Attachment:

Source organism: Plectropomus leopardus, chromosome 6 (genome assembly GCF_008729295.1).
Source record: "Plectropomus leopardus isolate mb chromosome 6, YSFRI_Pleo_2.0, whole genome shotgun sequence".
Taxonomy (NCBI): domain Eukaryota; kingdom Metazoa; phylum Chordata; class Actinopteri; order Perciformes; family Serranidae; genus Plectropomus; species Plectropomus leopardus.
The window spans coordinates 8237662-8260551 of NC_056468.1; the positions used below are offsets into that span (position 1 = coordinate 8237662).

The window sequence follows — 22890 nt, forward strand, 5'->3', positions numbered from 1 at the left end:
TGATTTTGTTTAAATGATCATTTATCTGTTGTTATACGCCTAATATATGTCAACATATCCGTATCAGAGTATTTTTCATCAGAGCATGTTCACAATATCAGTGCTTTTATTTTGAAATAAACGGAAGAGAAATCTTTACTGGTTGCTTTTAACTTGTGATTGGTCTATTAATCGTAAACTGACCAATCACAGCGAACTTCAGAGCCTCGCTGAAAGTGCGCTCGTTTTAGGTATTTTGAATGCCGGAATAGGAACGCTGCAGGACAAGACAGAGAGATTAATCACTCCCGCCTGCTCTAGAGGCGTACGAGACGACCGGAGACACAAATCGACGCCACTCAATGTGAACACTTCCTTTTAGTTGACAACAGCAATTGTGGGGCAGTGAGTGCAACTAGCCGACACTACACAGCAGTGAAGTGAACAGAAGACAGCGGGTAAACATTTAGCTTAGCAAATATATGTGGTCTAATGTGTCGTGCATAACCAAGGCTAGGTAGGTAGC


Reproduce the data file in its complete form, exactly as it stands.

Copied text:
Source organism: Plectropomus leopardus, chromosome 6 (genome assembly GCF_008729295.1).
Source record: "Plectropomus leopardus isolate mb chromosome 6, YSFRI_Pleo_2.0, whole genome shotgun sequence".
Taxonomy (NCBI): domain Eukaryota; kingdom Metazoa; phylum Chordata; class Actinopteri; order Perciformes; family Serranidae; genus Plectropomus; species Plectropomus leopardus.
The window spans coordinates 8237662-8260551 of NC_056468.1; the positions used below are offsets into that span (position 1 = coordinate 8237662).

The window sequence follows — 22890 nt, forward strand, 5'->3', positions numbered from 1 at the left end:
TGATTTTGTTTAAATGATCATTTATCTGTTGTTATACGCCTAATATATGTCAACATATCCGTATCAGAGTATTTTTCATCAGAGCATGTTCACAATATCAGTGCTTTTATTTTGAAATAAACGGAAGAGAAATCTTTACTGGTTGCTTTTAACTTGTGATTGGTCTATTAATCGTAAACTGACCAATCACAGCGAACTTCAGAGCCTCGCTGAAAGTGCGCTCGTTTTAGGTATTTTGAATGCCGGAATAGGAACGCTGCAGGACAAGACAGAGAGATTAATCACTCCCGCCTGCTCTAGAGGCGTACGAGACGACCGGAGACACAAATCGACGCCACTCAATGTGAACACTTCCTTTTAGTTGACAACAGCAATTGTGGGGCAGTGAGTGCAACTAGCCGACACTACACAGCAGTGAAGTGAACAGAAGACAGCGGGTAAACATTTAGCTTAGCAAATATATGTGGTCTAATGTGTCGTGCATAACCAAGGCTAGGTAGGTAGC